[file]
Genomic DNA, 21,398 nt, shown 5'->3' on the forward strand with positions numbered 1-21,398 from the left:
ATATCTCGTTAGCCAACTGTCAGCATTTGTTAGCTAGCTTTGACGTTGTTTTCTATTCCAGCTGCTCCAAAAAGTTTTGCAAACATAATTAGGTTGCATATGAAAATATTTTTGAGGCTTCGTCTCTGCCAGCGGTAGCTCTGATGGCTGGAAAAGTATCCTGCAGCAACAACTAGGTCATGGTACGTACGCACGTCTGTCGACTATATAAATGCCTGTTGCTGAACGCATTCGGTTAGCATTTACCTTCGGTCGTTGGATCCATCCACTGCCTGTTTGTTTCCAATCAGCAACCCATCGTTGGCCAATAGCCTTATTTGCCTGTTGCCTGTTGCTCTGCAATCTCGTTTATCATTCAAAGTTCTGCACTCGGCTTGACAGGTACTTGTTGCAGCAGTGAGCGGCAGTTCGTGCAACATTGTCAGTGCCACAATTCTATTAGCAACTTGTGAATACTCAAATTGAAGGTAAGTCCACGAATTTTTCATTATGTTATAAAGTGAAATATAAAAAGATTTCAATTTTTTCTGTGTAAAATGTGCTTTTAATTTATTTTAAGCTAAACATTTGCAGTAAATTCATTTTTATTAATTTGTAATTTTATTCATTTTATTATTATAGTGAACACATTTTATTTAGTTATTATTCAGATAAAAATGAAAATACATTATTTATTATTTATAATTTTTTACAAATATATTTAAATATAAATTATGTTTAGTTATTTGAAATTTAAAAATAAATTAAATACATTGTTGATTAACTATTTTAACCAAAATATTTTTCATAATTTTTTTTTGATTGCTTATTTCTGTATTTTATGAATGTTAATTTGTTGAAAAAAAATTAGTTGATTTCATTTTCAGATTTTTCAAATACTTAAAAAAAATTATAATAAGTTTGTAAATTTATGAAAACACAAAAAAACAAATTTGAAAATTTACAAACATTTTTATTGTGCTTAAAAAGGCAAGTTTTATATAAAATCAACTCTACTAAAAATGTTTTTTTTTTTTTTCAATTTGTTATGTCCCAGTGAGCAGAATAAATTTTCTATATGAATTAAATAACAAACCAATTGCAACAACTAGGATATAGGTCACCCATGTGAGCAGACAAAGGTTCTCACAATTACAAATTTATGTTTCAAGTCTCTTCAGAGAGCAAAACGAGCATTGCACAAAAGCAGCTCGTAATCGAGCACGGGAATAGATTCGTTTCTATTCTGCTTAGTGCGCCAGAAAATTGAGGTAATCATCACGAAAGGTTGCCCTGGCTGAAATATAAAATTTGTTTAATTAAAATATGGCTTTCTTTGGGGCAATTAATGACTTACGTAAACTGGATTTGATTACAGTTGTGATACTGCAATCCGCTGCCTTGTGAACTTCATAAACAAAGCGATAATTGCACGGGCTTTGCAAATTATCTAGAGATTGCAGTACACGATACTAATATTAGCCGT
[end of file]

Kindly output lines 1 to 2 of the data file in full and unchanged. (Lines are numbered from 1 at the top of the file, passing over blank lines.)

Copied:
Genomic DNA, 21,398 nt, shown 5'->3' on the forward strand with positions numbered 1-21,398 from the left:
ATATCTCGTTAGCCAACTGTCAGCATTTGTTAGCTAGCTTTGACGTTGTTTTCTATTCCAGCTGCTCCAAAAAGTTTTGCAAACATAATTAGGTTGCATATGAAAATATTTTTGAGGCTTCGTCTCTGCCAGCGGTAGCTCTGATGGCTGGAAAAGTATCCTGCAGCAACAACTAGGTCATGGTACGTACGCACGTCTGTCGACTATATAAATGCCTGTTGCTGAACGCATTCGGTTAGCATTTACCTTCGGTCGTTGGATCCATCCACTGCCTGTTTGTTTCCAATCAGCAACCCATCGTTGGCCAATAGCCTTATTTGCCTGTTGCCTGTTGCTCTGCAATCTCGTTTATCATTCAAAGTTCTGCACTCGGCTTGACAGGTACTTGTTGCAGCAGTGAGCGGCAGTTCGTGCAACATTGTCAGTGCCACAATTCTATTAGCAACTTGTGAATACTCAAATTGAAGGTAAGTCCACGAATTTTTCATTATGTTATAAAGTGAAATATAAAAAGATTTCAATTTTTTCTGTGTAAAATGTGCTTTTAATTTATTTTAAGCTAAACATTTGCAGTAAATTCATTTTTATTAATTTGTAATTTTATTCATTTTATTATTATAGTGAACACATTTTATTTAGTTATTATTCAGATAAAAATGAAAATACATTATTTATTATTTATAATTTTTTACAAATATATTTAAATATAAATTATGTTTAGTTATTTGAAATTTAAAAATAAATTAAATACATTGTTGATTAACTATTTTAACCAAAATATTTTTCATAATTTTTTTTTGATTGCTTATTTCTGTATTTTATGAATGTTAATTTGTTGAAAAAAAATTAGTTGATTTCATTTTCAGATTTTTCAAATACTTAAAAAAAATTATAATAAGTTTGTAAATTTATGAAAACACAAAAAAACAAATTTGAAAATTTACAAACATTTTTATTGTGCTTAAAAAGGCAAGTTTTATATAAAATCAACTCTACTAAAAATGTTTTTTTTTTTTTTCAATTTGTTATGTCCCAGTGAGCAGAATAAATTTTCTATATGAATTAAATAACAAACCAATTGCAACAACTAGGATATAGGTCACCCATGTGAGCAGACAAAGGTTCTCACAATTACAAATTTATGTTTCAAGTCTCTTCAGAGAGCAAAACGAGCATTGCACAAAAGCAGCTCGTAATCGAGCACGGGAATAGATTCGTTTCTATTCTGCTTAGTGCGCCAGAAAATTGAGGTAATCATCACGAAAGGTTGCCCTGGCTGAAATATAAAATTTGTTTAATTAAAATATGGCTTTCTTTGGGGCAATTAATGACTTACGTAAACTGGATTTGATTACAGTTGTGATACTGCAATCCGCTGCCTTGTGAACTTCATAAACAAAGCGATAATTGCACGGGCTTTGCAAATTATCTAGAGATTGCAGTACACGATACTAATATTAGCCGT